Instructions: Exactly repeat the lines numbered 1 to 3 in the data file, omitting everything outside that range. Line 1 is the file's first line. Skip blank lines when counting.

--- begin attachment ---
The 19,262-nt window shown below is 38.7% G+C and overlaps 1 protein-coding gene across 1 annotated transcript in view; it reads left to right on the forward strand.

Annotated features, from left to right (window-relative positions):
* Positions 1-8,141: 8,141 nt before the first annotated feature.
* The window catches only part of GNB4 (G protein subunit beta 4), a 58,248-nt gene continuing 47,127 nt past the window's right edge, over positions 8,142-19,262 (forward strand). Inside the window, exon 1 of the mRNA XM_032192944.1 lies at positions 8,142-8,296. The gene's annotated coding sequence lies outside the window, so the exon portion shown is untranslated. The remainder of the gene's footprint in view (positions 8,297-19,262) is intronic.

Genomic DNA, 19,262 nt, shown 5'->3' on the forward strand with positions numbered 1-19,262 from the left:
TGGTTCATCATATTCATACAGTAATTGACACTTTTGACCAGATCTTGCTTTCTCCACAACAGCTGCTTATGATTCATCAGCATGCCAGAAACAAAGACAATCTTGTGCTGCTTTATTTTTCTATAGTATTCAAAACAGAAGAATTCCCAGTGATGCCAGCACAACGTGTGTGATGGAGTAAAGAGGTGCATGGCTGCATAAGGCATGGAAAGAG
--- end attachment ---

The 19,262-nt window shown below is 38.7% G+C and overlaps 1 protein-coding gene across 1 annotated transcript in view; it reads left to right on the forward strand.

Annotated features, from left to right (window-relative positions):
* Positions 1-8,141: 8,141 nt before the first annotated feature.